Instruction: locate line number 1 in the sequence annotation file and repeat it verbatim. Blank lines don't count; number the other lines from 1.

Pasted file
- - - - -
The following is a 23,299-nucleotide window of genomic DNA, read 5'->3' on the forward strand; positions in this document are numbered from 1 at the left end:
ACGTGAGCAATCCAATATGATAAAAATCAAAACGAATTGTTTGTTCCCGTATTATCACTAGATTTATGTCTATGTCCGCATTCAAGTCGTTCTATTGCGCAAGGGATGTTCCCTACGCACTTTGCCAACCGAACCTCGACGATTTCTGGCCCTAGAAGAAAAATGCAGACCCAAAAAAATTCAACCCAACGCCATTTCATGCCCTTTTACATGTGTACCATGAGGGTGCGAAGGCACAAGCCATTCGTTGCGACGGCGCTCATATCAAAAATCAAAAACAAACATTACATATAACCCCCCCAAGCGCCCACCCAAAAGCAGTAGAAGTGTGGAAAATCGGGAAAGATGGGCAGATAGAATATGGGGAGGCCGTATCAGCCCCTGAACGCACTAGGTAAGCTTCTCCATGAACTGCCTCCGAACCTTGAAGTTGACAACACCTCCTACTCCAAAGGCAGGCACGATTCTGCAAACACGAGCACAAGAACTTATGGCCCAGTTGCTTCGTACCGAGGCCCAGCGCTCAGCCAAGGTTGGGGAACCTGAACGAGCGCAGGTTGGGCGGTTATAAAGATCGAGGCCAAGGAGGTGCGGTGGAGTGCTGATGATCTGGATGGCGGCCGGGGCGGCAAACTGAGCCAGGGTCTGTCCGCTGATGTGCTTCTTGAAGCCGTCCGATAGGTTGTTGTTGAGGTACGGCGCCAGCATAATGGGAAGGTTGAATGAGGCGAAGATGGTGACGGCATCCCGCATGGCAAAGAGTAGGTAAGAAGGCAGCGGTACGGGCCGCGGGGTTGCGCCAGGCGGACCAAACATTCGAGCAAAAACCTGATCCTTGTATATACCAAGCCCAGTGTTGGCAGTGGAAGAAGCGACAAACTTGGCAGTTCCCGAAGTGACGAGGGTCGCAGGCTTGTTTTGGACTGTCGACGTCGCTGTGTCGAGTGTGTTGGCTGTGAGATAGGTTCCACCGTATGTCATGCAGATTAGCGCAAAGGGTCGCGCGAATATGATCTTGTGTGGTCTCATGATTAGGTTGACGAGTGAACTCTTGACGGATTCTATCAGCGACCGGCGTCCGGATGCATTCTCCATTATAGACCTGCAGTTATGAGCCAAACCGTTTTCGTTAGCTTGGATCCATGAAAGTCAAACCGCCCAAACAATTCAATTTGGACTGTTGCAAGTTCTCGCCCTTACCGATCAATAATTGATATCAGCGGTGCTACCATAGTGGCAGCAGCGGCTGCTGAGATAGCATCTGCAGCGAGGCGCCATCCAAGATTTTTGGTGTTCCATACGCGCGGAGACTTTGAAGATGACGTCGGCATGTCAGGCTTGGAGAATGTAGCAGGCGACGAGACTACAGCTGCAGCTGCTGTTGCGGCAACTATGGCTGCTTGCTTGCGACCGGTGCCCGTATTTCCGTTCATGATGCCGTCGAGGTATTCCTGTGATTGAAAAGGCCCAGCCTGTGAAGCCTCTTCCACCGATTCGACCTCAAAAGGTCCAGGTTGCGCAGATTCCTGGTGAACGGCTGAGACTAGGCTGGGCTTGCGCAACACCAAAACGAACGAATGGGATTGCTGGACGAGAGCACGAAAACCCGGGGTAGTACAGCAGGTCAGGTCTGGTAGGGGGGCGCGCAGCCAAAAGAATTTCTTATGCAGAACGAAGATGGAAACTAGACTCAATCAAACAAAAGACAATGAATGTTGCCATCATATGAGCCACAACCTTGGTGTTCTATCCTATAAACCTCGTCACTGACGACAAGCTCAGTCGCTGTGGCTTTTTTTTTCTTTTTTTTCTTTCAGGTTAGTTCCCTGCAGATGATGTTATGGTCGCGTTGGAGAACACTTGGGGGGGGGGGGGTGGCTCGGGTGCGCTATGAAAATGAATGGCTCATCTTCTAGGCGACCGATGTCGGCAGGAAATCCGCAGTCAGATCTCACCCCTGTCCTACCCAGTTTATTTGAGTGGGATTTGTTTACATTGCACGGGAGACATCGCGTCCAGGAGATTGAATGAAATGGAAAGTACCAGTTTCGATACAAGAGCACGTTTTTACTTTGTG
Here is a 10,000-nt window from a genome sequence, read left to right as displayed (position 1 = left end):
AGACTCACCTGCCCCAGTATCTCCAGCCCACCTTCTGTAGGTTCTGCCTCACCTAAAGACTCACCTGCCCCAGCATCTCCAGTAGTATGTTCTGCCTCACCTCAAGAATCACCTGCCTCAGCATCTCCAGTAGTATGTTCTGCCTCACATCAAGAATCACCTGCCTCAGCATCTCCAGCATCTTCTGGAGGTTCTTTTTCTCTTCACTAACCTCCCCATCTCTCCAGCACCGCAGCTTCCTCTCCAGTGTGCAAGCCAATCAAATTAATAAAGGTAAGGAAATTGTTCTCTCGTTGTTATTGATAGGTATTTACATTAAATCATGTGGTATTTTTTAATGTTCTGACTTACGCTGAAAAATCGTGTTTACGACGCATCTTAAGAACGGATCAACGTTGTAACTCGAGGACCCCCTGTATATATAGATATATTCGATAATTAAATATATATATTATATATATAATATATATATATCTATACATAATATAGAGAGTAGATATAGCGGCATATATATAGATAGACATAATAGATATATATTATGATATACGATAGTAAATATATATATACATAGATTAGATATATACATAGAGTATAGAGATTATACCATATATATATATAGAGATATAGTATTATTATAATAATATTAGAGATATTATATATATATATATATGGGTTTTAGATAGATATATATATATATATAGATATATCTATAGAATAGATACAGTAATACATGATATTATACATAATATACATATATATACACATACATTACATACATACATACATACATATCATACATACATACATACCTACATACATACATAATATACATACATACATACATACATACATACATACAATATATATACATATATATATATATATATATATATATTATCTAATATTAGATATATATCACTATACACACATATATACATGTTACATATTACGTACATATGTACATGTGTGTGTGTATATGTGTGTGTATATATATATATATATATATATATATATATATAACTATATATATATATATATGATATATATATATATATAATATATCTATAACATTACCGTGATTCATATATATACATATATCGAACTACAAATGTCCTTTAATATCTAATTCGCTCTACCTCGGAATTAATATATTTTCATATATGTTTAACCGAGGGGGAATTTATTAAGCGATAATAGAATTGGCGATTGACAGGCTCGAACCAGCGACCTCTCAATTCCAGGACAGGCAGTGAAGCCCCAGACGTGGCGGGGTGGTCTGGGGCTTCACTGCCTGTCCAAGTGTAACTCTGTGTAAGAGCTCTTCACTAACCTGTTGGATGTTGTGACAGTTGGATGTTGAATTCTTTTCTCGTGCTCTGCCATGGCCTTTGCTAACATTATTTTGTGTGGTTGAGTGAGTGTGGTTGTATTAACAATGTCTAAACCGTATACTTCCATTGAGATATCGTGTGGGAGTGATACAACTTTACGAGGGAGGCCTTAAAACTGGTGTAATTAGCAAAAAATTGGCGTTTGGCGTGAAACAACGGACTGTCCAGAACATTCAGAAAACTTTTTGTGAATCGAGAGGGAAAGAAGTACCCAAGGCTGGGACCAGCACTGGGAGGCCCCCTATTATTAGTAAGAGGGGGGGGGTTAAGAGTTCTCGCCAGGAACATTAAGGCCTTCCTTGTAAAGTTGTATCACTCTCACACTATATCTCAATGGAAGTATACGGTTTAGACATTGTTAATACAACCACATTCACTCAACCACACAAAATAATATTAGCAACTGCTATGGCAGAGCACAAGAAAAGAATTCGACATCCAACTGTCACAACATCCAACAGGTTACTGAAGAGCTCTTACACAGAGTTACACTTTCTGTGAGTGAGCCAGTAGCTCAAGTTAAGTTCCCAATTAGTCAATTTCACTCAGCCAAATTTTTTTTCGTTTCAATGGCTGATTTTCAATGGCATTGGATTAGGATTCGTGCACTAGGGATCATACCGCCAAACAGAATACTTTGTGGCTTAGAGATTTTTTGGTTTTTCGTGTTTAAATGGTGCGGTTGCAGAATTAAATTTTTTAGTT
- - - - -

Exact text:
The following is a 23,299-nucleotide window of genomic DNA, read 5'->3' on the forward strand; positions in this document are numbered from 1 at the left end: